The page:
Does staring at great pieces of art make you more productive?

By Supplied Time of article published Apr 20, 2019

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JOHANNESBURG – Does staring at great pieces of art make you more productive? The short answer is yes. 

Research by Exeter University’s School of Psychology in the UK found that people who work in spaces that are decorated with art or plants are 17 percent more productive than those who work in spaces that are bare and functional. Art provides a talking point within a room, affects the mood of a space and can reduce stress.

A well-designed office can result in a calming, more productive work environment. But how many corporates have taken the time to consider the positive impact art can have on employees? 

According to David Seinker, Founder and chief executive of the Business Exchange (TBE), having creative pieces in a working environment is an easy way to boost the overall look of an area, but also a great way to improve staff morale. 

“Even in the digitally connected world, people still spend significant time at the office. To this end, they want a place that moves beyond the cubicle-centred approach of the 80s and 90s, whether it be a co-working space or a corporate office block. 

“And even though co-working spaces such as the Business Exchange do address this to a certain extent, many of these sites and corporate offices are still uninspiring when it comes to pieces of art, whether that is a painting, a mural, or even a sculpture,” says Seinker.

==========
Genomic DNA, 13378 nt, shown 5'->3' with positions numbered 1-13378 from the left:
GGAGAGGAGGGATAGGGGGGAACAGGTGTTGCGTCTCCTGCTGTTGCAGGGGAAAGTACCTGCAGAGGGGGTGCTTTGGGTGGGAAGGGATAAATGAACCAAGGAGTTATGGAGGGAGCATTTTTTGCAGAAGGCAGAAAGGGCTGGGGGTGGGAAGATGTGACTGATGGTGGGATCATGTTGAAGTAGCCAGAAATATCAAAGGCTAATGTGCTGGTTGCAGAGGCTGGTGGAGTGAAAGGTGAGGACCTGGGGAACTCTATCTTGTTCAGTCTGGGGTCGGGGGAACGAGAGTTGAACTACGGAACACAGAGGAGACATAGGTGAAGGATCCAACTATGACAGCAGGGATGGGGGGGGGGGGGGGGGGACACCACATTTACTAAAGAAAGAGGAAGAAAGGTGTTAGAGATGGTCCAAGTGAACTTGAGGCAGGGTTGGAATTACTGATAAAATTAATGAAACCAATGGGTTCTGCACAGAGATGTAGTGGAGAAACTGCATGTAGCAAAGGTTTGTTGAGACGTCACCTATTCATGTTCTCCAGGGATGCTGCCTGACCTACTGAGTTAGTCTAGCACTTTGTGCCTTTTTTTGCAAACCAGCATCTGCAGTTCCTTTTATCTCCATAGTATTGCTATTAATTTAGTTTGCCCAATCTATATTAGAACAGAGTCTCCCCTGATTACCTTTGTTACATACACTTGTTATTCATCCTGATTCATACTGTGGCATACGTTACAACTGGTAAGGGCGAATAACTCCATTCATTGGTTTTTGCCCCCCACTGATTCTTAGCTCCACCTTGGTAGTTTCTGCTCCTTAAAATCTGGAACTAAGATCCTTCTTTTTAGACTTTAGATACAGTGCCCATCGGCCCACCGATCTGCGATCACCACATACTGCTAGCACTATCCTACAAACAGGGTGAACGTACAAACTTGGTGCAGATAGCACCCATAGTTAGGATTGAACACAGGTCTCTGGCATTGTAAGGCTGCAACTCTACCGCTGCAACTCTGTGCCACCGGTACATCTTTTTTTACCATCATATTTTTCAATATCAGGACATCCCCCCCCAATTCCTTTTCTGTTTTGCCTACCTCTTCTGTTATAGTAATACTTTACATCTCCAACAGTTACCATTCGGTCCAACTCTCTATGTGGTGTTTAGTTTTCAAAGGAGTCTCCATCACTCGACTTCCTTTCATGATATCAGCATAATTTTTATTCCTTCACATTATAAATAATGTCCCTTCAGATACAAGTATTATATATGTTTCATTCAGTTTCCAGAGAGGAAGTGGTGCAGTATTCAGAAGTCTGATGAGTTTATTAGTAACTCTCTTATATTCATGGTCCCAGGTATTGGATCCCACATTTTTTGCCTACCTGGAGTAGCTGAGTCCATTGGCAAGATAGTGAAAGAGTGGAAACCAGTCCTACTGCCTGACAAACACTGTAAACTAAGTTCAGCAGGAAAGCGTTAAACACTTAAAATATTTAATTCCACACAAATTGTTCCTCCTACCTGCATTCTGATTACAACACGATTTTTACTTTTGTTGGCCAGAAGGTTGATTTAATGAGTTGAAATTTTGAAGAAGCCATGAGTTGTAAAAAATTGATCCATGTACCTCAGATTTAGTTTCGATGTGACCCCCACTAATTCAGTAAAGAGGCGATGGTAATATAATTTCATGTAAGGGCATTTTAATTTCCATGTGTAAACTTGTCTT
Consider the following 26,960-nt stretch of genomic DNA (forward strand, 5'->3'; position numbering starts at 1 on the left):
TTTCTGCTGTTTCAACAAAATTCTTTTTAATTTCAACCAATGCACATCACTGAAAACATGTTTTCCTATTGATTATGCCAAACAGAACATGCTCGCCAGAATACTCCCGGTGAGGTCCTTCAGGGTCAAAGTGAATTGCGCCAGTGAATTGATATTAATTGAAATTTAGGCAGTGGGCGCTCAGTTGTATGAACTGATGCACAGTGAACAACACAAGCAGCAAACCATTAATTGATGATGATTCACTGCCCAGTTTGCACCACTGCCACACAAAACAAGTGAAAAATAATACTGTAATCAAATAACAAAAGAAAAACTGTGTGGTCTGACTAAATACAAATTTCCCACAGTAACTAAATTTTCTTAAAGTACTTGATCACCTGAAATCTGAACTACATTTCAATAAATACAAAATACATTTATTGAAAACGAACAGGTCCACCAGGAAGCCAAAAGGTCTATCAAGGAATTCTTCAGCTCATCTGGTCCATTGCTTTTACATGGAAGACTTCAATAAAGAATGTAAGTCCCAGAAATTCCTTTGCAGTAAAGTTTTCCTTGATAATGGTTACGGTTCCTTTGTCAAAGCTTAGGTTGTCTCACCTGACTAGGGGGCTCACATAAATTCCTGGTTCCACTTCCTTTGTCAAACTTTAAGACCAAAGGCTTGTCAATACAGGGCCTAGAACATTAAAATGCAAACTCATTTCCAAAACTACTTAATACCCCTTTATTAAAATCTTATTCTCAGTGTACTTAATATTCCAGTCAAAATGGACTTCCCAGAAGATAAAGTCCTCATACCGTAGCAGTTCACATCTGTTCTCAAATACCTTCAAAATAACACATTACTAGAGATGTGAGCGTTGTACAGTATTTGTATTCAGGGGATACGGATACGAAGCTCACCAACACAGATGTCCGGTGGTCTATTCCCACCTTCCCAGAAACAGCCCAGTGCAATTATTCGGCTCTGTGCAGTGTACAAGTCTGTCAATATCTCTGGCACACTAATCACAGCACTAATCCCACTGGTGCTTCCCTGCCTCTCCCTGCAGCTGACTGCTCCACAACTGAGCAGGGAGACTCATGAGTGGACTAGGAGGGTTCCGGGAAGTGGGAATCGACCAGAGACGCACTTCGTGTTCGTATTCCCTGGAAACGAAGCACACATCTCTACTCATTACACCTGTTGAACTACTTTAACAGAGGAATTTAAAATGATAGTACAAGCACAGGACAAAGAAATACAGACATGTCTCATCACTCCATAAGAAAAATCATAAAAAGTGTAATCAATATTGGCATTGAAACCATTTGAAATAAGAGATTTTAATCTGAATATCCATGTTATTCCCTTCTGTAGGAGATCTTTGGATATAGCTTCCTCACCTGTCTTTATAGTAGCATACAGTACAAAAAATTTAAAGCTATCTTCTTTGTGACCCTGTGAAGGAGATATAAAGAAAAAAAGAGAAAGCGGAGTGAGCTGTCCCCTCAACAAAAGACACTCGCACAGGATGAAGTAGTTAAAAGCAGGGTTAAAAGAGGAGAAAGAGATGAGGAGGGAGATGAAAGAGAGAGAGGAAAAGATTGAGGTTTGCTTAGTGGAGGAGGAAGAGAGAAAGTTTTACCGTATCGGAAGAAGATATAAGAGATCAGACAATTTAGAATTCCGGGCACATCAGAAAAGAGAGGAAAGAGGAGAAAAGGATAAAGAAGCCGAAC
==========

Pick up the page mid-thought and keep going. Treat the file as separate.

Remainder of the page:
Harvard research shows that employees are impacted in five ways when it comes to art in the workplace. It promotes social interactions; elicits an emotional response; facilitates personal connection-making; enhances the environment and fosters learning.

Perhaps the time has come to approach the aesthetics of an office from a fresh perspective. Offices need to be more than just space where people go in the morning, put their head down to work, and then leave again in the evening. 

According to an analysis by the Huffington Post Australia, the average person will spend 13 years of their life at work. Wouldn’t you want these 13 years to be filled with moments of inspiration? Art is able to do that. 

Instead of giving employees blank or uninspired walls to look at, employers should start considering how they are able to make their staff feel more inspired in their work environment. 

Co-working spaces are heading in the right direction with more and more of these spaces investing in creative pieces. At TBE, Seinker feels passionate about art and, as a result, has continued to partner with recognised local artists as well as up-and-coming artists. 

Currently, TBE has a number of high-value art on its walls. This includes pieces from critically-acclaimed artists such as Conrad Botes, William Kentridge, Kim Lieberman, and Willem Boshoff, as well as other artists from all over the world.

“I have always wanted to create a space that is both functional and inspiring to our members. Art is so much more than something that gets put on a wall. It uplifts the mood and results in a unique environment that is easily distinguished from a typical office,” says Seinker.

On an international level, German investment bank, Deutsche Bank, has the biggest collection of corporate art in the world, with some 60 000 pieces across 900 offices in 40 countries, while IT companies such as Google and Microsoft have long embraced creative spaces as ways to engage with employees in different ways and as a way to keep employees inspired. 

Art has proven to be a wonderful way to shape the style, spirit, and character of the working environment. When chosen with careful consideration, the right piece is more than just a decorative item. It can speak to the soul, reduce stress and inspire people to do more. All of which, in turn, results in happier, more productive employees. It’s a win-win.

Content supplied by the Business Exchange.


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